the forefront of an academic discipline or area of professional practice

   the general ability to conceptualise, design and implement a project for the generation of new
    knowledge, applications or understanding at the forefront of the discipline, and to adjust the
    project design in the light of unforeseen problems

   a detailed understanding of applicable techniques for research and advanced academic
    enquiry.

Typically, holders of the qualification will be able to:

   make informed judgements on complex issues in specialist fields, often in the absence of
    complete data, and be able to communicate their ideas and conclusions clearly and
    effectively to specialist and non-specialist audiences

   continue to undertake pure and/or applied research and development at an advanced level,
    contributing substantially to the development of new techniques, ideas or approaches.

And holders will have:

   the qualities and transferable skills necessary for employment requiring the exercise of
    personal responsibility and largely autonomous initiative in complex and unpredictable
    situations, in professional or equivalent environments.




                                                                                                    12
PD Framework Final Vs June 2010
Descriptor for a higher education qualification at level 7: Master's degree

The descriptor provided for this level of the framework is for any master's degree which should
meet the descriptor in full. This qualification descriptor can also be used as a reference point for
other level 7 qualifications, including postgraduate certificates and postgraduate diplomas.

Master's degrees are awarded to students who have demonstrated:

    a systematic understanding of knowledge, and a critical awareness of current problems
    and/or new insights, much of which is at, or informed by, the forefront of their academic
    discipline, field of study or area of professional practice
    a comprehensive understanding of techniques applicable to their own research or advanced
    scholarship

    originality in the application of knowledge, together with a practical understanding of how
    established techniques of research and enquiry are used to create and interpret knowledge in
    the discipline

   conceptual understanding that enables the student:

    o   to evaluate critically current research and advanced scholarship in the discipline
    o    to evaluate methodologies and develop critiques of them and, where appropriate, to
        propose new hypotheses.

Typically, holders of the qualification will be able to:

   deal with complex issues both systematically and creatively, make sound judgements in the
    absence of complete data, and communicate their conclusions clearly to specialist and non-
    specialist audiences

   demonstrate self-direction and originality in tackling and solving problems, and act
    autonomously in planning and implementing tasks at a professional or equivalent level

   continue to advance their knowledge and understanding, and to develop new skills to a high
    level.

And holders will have:

   the qualities and transferable skills necessary for employment requiring:

    o   the exercise of initiative and personal responsibility
    o   decision-making in complex and unpredictable situations
    o   the independent learning ability required for continuing professional development.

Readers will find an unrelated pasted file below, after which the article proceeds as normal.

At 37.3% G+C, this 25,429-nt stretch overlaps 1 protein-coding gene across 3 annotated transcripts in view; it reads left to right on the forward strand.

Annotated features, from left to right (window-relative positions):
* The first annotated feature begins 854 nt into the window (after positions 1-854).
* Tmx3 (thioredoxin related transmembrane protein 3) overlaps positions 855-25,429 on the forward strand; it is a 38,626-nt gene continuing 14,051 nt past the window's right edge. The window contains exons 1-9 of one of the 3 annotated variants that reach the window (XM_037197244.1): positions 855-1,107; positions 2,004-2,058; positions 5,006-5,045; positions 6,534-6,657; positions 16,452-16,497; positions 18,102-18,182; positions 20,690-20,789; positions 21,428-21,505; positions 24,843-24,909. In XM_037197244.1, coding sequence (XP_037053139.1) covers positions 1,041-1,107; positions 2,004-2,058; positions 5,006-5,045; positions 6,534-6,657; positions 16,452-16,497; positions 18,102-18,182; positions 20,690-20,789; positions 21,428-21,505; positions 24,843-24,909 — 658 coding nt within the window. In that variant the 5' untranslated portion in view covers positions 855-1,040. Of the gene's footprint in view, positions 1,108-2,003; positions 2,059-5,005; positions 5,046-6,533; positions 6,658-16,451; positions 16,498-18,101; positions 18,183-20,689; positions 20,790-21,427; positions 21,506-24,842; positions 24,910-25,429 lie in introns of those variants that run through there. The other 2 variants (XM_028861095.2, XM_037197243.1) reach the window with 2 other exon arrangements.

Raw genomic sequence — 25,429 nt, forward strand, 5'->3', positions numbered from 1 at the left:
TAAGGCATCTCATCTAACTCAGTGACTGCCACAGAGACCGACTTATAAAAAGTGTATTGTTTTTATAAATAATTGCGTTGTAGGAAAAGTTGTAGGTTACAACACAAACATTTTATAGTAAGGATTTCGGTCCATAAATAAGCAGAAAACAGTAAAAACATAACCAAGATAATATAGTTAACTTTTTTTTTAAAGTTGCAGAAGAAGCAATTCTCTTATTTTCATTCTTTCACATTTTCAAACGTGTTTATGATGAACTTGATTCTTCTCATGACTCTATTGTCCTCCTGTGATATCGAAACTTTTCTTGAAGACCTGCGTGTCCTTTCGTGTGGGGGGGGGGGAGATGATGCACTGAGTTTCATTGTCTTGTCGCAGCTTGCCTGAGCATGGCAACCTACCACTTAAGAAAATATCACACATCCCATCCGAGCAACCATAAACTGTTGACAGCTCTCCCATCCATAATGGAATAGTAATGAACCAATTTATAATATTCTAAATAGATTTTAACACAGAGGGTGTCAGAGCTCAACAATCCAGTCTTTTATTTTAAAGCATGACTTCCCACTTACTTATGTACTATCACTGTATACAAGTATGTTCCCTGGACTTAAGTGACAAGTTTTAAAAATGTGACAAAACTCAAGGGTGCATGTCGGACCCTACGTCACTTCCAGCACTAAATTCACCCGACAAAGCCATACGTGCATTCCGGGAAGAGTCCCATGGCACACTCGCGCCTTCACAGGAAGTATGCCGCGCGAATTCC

13
PD Framework Final Vs June 2010
Appendix B

National credits guidelines

National credits guidelines to “Higher education credit framework for England: guidance on
academic credit arrangements in higher education in England” August 2008 (previously known as
NICATS) http://www.qaa.ac.uk/England/credit/creditframework.asp#p7 accessed March 2010

Learning accredited at this level will reflect the ability to:

Level 8
         make a significant and original contribution to a specialised field of inquiry, demonstrating
          a command of methodological issues and engaging in critical dialogue with peers and
          accepting full accountability for outcomes
Level 7
         display mastery of a complex and specialised area of knowledge and skills, employing
          advanced skills to conduct research, or advanced technical or professional activity,
          accepting accountability for related decision making, including use of supervision




                                                                                                     14
PD Framework Final Vs June 2010
Appendix C

Assessment Criteria for FHEQ-level 8 Modules

Originally developed by Pat Eastwood 2002, Learning and Development Officer, Learning,
Innovation and Development Team, LJMU.

The purpose of assessment criteria is to establish clear and unambiguous standards of
achievement in respect of each learning outcome.

FHEQ-level 8 credit can be awarded when the learner has demonstrated the ability to:

(a) create and interpret new knowledge which is at the forefront of an academic discipline or an
    area of professional practice;

(b) propose, discuss, evaluate and defend such knowledge and scholarship with peers;

(c) conceptualise, design and implement a project for the generation of new knowledge or
    applications;

(d) apply and develop appropriate techniques and methodologies applicable to research and
    advanced scholarship;

(e) work independently dealing with complex and unpredictable situations in professional or
    equivalent environments.




                                                                                              15
PD Framework Final Vs June 2010

								
To top